3. Plantar fasciitis. The pressure that heels put on your feet can cause this burning sensation or ache on the bottom of your feet. Arch supports can help with the pain, but ice and foot massage are the best remedies for plantar fasciitis. Hand-held percussion massage guns are the latest in the PF treatment. These deep-tissue guns help you target specific areas, like the soles of your feet, and are a huge help in relaxing the tendons that contribute to plantar fasciitis.
4. Morton's Neuroma. High heels may cause nerve damage, neuroma, on the ball of your foot. A sharp, burning pain, numbness, or tingling or stinging in your toes or the ball of your foot is a sign of Morton's neuroma.
How High Heels Impact Foot Muscles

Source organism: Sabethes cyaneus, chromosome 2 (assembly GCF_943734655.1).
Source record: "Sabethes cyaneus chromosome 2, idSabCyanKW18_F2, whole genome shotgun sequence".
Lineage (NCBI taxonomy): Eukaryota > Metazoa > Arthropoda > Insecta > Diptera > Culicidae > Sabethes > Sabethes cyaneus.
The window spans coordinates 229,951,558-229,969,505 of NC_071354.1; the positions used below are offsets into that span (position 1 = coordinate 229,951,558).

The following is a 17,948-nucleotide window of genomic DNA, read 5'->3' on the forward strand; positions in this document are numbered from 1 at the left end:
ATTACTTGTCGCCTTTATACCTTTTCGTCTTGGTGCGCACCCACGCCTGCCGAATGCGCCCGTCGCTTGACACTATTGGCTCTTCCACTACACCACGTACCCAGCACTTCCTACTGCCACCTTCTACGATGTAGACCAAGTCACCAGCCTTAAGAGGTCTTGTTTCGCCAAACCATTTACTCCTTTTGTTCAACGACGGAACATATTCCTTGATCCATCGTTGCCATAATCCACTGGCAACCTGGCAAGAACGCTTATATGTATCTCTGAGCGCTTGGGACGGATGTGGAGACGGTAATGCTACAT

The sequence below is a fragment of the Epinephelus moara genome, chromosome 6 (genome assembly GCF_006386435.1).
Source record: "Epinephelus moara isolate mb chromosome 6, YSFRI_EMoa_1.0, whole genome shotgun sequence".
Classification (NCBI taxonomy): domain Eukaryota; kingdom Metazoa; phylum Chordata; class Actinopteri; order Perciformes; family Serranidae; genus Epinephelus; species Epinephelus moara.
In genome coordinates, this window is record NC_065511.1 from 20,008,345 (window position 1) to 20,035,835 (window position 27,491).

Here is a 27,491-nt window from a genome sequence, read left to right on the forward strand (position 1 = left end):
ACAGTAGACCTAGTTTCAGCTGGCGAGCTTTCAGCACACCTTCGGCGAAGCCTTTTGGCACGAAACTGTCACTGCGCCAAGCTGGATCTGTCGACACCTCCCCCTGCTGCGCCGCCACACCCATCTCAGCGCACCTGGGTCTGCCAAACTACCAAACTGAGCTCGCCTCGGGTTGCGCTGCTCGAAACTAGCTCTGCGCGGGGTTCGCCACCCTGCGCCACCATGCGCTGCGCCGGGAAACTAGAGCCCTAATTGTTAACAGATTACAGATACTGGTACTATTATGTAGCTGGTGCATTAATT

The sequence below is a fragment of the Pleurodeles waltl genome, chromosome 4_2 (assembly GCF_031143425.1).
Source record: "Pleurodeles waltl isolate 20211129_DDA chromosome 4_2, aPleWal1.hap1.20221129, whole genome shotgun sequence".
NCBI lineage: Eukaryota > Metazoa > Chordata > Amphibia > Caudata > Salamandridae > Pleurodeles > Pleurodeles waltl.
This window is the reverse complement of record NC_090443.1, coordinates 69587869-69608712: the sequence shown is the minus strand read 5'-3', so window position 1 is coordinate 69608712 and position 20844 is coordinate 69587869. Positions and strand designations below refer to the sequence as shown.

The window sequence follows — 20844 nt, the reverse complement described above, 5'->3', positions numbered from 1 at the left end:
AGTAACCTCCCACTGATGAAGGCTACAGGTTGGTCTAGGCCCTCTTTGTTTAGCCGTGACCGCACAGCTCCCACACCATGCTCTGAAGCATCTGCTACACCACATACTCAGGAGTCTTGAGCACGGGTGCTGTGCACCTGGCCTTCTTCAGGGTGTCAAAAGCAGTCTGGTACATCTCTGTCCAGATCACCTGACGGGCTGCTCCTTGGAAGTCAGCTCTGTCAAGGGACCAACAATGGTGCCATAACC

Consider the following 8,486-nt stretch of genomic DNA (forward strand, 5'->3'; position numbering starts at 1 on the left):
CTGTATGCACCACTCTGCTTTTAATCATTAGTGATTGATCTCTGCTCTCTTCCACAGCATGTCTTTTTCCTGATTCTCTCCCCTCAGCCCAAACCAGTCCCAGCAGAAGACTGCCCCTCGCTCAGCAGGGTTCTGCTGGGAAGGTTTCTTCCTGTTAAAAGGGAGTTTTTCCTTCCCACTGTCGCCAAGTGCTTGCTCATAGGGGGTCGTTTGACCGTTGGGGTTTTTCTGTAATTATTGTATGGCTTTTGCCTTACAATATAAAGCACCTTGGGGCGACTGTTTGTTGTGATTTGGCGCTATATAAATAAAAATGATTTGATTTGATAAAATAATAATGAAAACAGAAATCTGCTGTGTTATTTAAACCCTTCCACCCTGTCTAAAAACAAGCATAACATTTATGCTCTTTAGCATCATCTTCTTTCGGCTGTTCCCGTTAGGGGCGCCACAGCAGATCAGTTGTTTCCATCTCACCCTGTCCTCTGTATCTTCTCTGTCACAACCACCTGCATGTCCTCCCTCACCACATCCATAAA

The first step in managing the foot and leg pain that comes from wearing heels is to have a general idea of the musculoskeletal structure of your feet and calves. Your Achilles tendon runs from your heel bone to your calf muscle. When you wear heels, that muscle shortens and tightens over time. The dictates of fashion often require a narrow toe box, which puts pressure on your toes. As if that weren't enough, the height of the heel puts your feet at an unnatural angle, causing pain on the balls of your feet. And since there's a dense network of tendons, ligaments, and muscles that hold this delicate structure together, high heel pain is seldom confined to one part of your foot—it radiates all over, and all the way up your leg in severe cases.